Day two began with a great start. My team and I met a few minutes early to ensure that we had the bones ready in the walk-in before 1:15. We prepped the stock and thankfully, did not have frozen bones so there was no need to blanch first. We had 120 pounds of bones again, so we needed the same ratios as before and had everything ready to go. However, things very quickly began to unravel.
Somehow we all had forgotten that each station needed 6 quarts of beef broth so that everyone could make their soup for the day. Therefore, when chef was ready for his demo, we all were behind because no one could start their soups on time. This delayed the whole group by about thirty to forty minutes. There were a few other delays by other groups as well, the equipment team hadn’t set out all necessary equipment at each station, the food stewards also hadn’t finished their duties on time either so not every station had the needed ingredients. We all appeared to be frantically running around like chickens with their heads cut off.
Later in the day, we had our knife skills tray which consisted of 1 onion sliced in 1/8″ slices, 1 onion small dice, 1 shallot brunoise (1/8 x 1/8 x 1/8″), 1 potato medium dice, 1 potato batonnett, 1 potato allumette (same size as a Julienne but apparently the french wanted to make the humble potato feel special so that size cut 1/8″ x 1/8″ X 2″ is called an allumette, every other vegetable would be a julienne), 1/4 bunch of parsley finely chopped, 3 cloves of garlic minced, 1 tomato concassé (peeled and seeded then quartered and for every seed Chef finds on the tray one point would be deducted), 1 sachet d’épiece and 1 bouquet de garni. We had 70 minutes to cut all of the above and every day we have to do this same tray but we lose ten minutes on the clock. This is to prep for our midterm knife skills practical which is 40 minutes. I just barely finished at 70 minutes in the beginning.
Know What’s On your range
Then it happened. That day I made one of the most mortifying mistakes I have ever made. This was bad. The epitome of having a sense of total doom, embarrassment and utter stupidity wash over you.
Chef would demo each dish and preparation before we were to make it, and he used the same range I used. Lucky me, right? I knew this, but there was also one other classmate of mine who shared the range as well, Jim, the Taiwanese prodigy. Chef only used the range during demo so we had more than enough space, but if something is on the range that’s not mine, I assume its either a shared waste bin (for degreasing our soups, which I was told would be placed there by the sanitation team) or it’s Jim’s. Well, it turns out, this thought process was not completely accurate.
Chef had placed his broth in our hot water bath and I hadn’t noticed. I saw that it was a darker liquid and assumed it was the degreasing bain marie. So, I was continually degreasing the fat layer off of my broth into the bain marie. I thought it was strange it was so full, but I figured they put water in it too in order to try and clean off the ladle.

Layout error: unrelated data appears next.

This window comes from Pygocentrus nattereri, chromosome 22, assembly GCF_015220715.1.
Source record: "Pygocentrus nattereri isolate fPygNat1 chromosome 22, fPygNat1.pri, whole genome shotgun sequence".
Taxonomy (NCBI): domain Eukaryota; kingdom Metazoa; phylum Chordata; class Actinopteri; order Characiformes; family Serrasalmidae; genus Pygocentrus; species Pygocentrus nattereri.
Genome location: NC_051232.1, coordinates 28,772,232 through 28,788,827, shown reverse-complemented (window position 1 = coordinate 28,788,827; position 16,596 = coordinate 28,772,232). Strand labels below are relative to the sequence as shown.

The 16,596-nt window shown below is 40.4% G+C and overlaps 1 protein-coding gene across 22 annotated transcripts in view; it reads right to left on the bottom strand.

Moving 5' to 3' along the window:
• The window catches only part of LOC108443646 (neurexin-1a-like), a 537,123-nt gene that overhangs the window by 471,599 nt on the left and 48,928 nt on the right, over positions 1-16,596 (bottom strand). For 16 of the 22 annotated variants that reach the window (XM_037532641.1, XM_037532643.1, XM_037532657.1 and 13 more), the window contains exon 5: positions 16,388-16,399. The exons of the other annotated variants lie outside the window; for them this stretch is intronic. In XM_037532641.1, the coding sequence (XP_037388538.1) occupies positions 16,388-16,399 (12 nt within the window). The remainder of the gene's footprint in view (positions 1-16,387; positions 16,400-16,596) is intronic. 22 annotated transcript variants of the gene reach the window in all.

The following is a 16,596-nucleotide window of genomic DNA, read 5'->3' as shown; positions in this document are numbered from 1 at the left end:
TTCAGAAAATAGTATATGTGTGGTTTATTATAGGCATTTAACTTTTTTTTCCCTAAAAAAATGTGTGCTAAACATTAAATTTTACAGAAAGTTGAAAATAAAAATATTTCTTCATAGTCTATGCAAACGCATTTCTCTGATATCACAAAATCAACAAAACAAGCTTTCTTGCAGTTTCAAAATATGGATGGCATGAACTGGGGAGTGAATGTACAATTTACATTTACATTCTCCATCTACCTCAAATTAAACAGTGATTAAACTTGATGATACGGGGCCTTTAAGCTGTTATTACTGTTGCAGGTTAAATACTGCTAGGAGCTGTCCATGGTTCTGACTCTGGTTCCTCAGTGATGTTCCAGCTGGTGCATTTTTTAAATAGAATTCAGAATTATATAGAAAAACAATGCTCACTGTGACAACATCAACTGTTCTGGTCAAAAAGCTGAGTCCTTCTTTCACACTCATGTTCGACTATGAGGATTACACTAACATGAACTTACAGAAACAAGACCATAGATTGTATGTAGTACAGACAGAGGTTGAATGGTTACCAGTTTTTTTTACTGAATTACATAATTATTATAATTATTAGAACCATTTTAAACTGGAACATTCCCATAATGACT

It wasn’t until the sixth or seventh time that Jim saw me and said in his very thick accent, trying to keep a whisper, “Noo! That’s Chef’s broth!”
I don’t think my eyes could have opened any further. I was stunned frozen. What had I done? Chef’s beautiful broth was ruined! And I ruined it. Talk about a face-palm moment.
“What should I do? Should I degrease it?” Normally in a situation like this the back-up emergency protocols come to my mind and I race through them to try and find the best solution. In this case, I didn’t know enough to have emergency protocols! There were none. At least none I was confident about.
Jim, who had his own things to worry about, and probably didn’t want to be caught associating with the girl who ruined Chef’s broth the first official week of class, simply shook his head and looked down at me (he’s very tall) through his square glasses,
“Don’t worry about it, just put grease in here.”
He pointed to a very small ninth pan holding water and a 2 oz ladle that was filled with warm water and grease. Naturally, Jim had placed his grease in the correct pan. I didn’t feel good about just leaving it, but what else was I to do? I tried to skim what I could out of it while Chef’s back was turned yet those tiny little droplets of oil calmly laying on the surface betrayed me with every milliliter of their being.
Later, Chef came around and asked my benchmate — the Indian boy on my team, I’ll call him Charlie — to strain his broth because “someone” (Chef looked at me as he said that particular word) degreased their soup into his broth.
I opened my mouth to say it was me, but something stopped me, (exactly how would you begin explaining something like that to the person who holds your future in their hands?) and before I could utter anything, Chef turned on his heel and was gone just as quickly as he had sprung up. It was a little creepy how he did that actually.
I was on his list. I knew it – that would not be the last I would hear of that. He didn’t ask me to degrease the broth, yet he knew that I had done it. Charlie wasn’t working on that range. Furthermore, let’s be honest here, we all know Jim definitely didn’t do it.
Suffice it to say — Week One at the Culinary Institute of America was not going as smoothly as planned. Every day I could only hope that it would get better and better.